Petroceltic has awarded a contract to drill development wells at the Ain Tsila gas and condensate field in Algeria to Sinopec Petroleum Service. The 1500 horse power rig, which is now built and ready to ship, will drill up to 24 new development wells. The company said the first 12 drilling locations – all in the northern region of the field – have been selected and approved.
Kosmos Energy said its Tortue-1 exploration well has made a “significant” gas discovery at the Greater Tortue complex. The company made the discovery in Block C-8 offshore Mauritania. An appraisal program is now being planned for the discovery and in addition the Marsouin-1 exploration well in the central part of Black C-8 is expected to spud in the third quarter of 2015.
Premier Oil has suspended drilling of the Isobel Deep wildcat off the Falkland Islands due to a problem detected with the BOP (Blowout Preventer). The company's partner Falkland Oil & Gas said following the successful setting of the casing at a depth of 1273.9metres, a problem had been detected, with the well being temporarily suspended. The BOP has been brought to surface for inspection and repairs.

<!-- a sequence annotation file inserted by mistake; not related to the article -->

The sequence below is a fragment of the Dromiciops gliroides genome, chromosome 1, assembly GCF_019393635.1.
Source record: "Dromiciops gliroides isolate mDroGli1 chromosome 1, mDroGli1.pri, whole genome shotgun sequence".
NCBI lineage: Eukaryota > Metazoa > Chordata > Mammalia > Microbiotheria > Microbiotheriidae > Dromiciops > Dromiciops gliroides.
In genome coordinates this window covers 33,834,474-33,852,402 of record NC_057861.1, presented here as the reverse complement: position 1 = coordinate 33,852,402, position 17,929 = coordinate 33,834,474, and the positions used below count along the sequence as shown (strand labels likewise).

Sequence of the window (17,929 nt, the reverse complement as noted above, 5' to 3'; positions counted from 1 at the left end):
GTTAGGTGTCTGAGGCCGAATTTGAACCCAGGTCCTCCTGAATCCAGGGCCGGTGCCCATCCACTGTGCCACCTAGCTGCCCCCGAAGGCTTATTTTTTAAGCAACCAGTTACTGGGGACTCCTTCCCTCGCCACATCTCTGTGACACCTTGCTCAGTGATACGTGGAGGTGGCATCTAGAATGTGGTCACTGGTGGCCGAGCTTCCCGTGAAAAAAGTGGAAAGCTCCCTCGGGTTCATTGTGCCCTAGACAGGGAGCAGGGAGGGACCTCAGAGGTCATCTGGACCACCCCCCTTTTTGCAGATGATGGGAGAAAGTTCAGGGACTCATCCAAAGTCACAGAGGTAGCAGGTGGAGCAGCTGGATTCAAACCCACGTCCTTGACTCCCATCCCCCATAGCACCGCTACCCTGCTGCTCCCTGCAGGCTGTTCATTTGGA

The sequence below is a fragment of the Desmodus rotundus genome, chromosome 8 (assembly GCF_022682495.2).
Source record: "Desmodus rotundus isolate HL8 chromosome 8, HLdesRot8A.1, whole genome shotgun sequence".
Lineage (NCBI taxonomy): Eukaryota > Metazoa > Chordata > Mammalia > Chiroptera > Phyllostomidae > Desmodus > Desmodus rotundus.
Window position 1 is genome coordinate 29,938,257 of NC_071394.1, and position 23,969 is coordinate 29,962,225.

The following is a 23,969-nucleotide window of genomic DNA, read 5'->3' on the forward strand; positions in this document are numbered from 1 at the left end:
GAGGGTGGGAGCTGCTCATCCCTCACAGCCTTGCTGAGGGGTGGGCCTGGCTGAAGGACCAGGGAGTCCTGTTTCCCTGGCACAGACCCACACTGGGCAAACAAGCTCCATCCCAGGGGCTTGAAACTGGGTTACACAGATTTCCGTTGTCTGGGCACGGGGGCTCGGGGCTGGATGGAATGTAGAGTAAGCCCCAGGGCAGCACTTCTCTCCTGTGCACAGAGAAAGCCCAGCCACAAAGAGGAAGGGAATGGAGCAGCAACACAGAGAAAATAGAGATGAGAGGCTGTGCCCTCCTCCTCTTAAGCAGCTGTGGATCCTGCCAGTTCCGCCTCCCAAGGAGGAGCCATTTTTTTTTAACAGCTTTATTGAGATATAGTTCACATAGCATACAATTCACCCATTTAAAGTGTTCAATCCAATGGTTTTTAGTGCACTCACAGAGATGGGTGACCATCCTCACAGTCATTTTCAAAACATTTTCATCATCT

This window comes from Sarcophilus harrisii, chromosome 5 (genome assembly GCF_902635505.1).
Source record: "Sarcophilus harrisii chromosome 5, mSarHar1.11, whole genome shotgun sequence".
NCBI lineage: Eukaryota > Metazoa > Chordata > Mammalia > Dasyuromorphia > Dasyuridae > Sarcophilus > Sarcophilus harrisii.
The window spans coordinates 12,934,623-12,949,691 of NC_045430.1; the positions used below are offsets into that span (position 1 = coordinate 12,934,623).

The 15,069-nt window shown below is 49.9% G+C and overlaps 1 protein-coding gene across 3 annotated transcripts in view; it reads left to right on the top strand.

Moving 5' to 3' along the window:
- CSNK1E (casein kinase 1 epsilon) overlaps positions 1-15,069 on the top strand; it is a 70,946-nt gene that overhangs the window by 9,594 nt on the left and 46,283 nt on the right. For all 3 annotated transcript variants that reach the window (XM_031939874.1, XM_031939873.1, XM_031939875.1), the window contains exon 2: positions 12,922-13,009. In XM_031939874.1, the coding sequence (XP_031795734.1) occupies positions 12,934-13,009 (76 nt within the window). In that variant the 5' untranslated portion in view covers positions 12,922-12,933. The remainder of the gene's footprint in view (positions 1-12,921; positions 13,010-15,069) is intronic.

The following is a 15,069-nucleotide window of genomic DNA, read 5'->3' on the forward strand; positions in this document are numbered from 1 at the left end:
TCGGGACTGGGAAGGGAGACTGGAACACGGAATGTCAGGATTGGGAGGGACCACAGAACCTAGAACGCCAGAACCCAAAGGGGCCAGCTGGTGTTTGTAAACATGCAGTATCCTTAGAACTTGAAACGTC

Ghana can’t drill new oil wells in a disputed sea area with Ivory Coast, according to a special tribunal. The order may impact producers, including Tullow Oil Plc. Ghana and Ivory Coast “shall pursue cooperation and refrain from unilateral action that may lead to aggravating the dispute,” the Hamburg-based International Tribunal for the Law of the Sea said in a statement on its website Saturday. The order is provisional pending a final decision. Ivory Coast challenged sea boundaries with neighboring Ghana and asked the arbitration panel to order Ghana to halt drilling in an area where Tullow operates its Tweneboa-Enyenra-Ntomme project. TEN is set to produce its first oil in mid-2016.